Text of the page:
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Online David Satz

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Re: Nickel vs. gold sputtering
« Reply #2 on: February 26, 2018, 12:34:41 am »
Before tensilized Mylar became available in the mid/late 1950s, Schoeps used nickel diaphragms in all their capsules (e.g. the M 221 series). But all the Western European manufacturers changed over to Mylar as soon as they could, because the resulting capsules are that much less fragile.

At Schoeps after the changeover, whenever any older capsule needed a repair that called for a new diaphragm, they installed a Mylar membrane in place of the nickel one. At one time I owned a pair of M 221 B microphones, and one of my M 934 B capsules underwent this change. After I got the capsule back from repair I made several recordings with the pair before it ever occurred to me that now the two diaphragms must be of different material from one another. I couldn't hear any difference between them, at least in the cardioid setting of the capsules.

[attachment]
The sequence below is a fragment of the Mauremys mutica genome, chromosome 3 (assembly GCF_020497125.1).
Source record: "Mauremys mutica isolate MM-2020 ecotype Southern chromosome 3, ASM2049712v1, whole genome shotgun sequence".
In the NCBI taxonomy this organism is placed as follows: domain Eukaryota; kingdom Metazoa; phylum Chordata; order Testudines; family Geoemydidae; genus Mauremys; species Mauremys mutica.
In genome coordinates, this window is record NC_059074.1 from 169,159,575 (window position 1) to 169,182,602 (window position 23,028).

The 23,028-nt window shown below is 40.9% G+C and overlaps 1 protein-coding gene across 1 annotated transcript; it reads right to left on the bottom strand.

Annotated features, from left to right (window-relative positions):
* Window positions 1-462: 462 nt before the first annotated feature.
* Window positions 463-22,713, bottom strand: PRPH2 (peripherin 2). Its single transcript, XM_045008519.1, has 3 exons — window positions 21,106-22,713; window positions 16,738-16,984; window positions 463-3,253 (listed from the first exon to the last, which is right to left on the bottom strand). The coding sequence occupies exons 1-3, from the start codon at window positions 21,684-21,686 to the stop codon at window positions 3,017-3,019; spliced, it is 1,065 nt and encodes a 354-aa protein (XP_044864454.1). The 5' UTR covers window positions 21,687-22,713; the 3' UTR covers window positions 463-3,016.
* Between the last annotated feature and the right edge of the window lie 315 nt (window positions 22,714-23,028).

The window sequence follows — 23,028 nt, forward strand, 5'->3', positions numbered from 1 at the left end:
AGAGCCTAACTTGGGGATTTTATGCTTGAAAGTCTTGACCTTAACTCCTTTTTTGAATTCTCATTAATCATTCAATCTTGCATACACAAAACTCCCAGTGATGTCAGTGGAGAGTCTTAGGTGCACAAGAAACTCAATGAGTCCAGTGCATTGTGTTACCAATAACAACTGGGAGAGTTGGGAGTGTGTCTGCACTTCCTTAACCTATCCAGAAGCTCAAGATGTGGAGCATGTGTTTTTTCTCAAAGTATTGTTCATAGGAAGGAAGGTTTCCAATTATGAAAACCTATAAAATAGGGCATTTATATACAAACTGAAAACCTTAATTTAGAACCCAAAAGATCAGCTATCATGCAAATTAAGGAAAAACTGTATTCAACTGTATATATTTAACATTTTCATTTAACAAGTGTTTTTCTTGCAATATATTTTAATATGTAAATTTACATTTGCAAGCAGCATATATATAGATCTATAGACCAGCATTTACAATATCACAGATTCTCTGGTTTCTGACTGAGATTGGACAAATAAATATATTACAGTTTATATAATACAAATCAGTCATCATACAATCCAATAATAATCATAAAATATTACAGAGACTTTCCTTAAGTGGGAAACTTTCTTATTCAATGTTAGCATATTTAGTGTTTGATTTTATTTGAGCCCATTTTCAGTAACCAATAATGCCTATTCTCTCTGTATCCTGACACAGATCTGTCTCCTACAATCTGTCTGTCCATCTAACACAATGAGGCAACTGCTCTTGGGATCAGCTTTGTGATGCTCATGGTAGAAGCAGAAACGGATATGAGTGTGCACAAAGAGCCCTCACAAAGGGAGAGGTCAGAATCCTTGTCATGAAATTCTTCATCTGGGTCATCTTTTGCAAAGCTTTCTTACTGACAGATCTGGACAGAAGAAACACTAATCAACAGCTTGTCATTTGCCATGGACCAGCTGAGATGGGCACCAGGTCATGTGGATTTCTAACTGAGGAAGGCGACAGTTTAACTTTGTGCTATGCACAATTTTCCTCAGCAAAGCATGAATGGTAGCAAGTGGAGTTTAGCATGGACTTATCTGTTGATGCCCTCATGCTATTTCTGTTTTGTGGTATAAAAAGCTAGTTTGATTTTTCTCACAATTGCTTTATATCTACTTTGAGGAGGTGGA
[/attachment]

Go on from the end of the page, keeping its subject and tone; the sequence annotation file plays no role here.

All in all, diaphragm material (and also diaphragm thickness) as aspects of a capsule's acoustical design strike me as relatively minor factors in the sound of a microphone, as long as they're within the parameters required by the capsule's acoustic design. A membrane's excursions in response to sound are so tiny, the mass of the diaphragm is swamped by the mass of the air that has to move along with it, and the motion of the air on the backplate side of the diaphragm is constrained by the carefully controlled internal friction within and between the chambers of the capsule. The diaphragm isn't an independent "actor" by any means.
« Last Edit: February 27, 2018, 09:02:49 am by David Satz »

Offline Kai

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Re: Nickel vs. gold sputtering
« Reply #3 on: February 26, 2018, 04:22:54 am »
... though that may be unrelated to the metal used in sputtering.
Nickel membranes are not sputtered on Mylar film like it's done with gold, but are solid metal.

Nickel is still indispensable in measurement microphones, because it allows constructing microphones that do much less change their sensitivity with temperature, and having a much greater temperature range they can survive.

If you heat up a mylar diaphragma it loses its tension (even permanent from some temperature point on) and comes closer to the backplate, thus increasing the mic's sensitivity.